Chuck Wepner, 83, stands 6ft 5in tall, with broad shoulders and heavily knuckled hands; bone calluses remind him of a life spent punching.
His fighting career left scars on other parts of his body as well.
In fact, his face was so vulnerable to injury in the ring that he eventually adopted the insulting nickname others gave him.
The Bayonne Bleeder – named after the New Jersey town where Wepner still resides – was a fighter who lived up to his billing.
So perhaps it was fitting that his most famous fight came drenched in claret.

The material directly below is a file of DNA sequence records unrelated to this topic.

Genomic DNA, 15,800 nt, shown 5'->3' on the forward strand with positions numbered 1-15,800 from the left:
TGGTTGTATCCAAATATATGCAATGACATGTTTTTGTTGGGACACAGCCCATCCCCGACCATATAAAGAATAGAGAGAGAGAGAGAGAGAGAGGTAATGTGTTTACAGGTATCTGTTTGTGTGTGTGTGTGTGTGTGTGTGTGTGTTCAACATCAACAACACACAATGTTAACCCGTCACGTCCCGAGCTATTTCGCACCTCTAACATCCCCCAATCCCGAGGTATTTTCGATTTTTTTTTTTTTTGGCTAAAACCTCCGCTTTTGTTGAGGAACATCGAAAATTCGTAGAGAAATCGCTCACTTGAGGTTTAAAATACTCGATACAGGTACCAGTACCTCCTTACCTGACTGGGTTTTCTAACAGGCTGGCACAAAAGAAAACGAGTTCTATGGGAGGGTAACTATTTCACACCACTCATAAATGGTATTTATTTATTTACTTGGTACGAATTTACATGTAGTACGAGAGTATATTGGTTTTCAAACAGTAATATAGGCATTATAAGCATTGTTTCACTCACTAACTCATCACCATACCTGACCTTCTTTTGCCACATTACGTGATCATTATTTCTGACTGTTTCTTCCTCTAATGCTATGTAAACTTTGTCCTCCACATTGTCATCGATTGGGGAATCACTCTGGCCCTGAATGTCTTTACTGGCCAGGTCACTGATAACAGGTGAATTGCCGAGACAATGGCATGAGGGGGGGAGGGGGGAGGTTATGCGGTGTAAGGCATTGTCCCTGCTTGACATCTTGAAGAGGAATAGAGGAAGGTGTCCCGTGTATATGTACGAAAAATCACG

“Tony Perez was the referee for my fight with Muhammad Ali in 1975,” Wepner recalls.
“After I was knocked out. ‘Chuck, you’re bleeding too much,’ he says to me.
“‘No way, give me this round,’ I said. Let me finish the fight; I’m fine.’ ‘OK, Chuck, how many fingers do I have up?’ Tony says.” ‘How many guesses do I get?’ I ask, looking at his hand.”
Despite Wepner’s protests, and to the chagrin of the febrile 15,000-person crowd inside Ohio’s Richfield Coliseum, the fight was stopped just 19 seconds before the end of round 15.
He needed 23 stitches after the fight and received only a 15th of Ali’s pay, but, as with much of Wepner’s life, focusing on his injuries was to miss the magnitude of his achievement.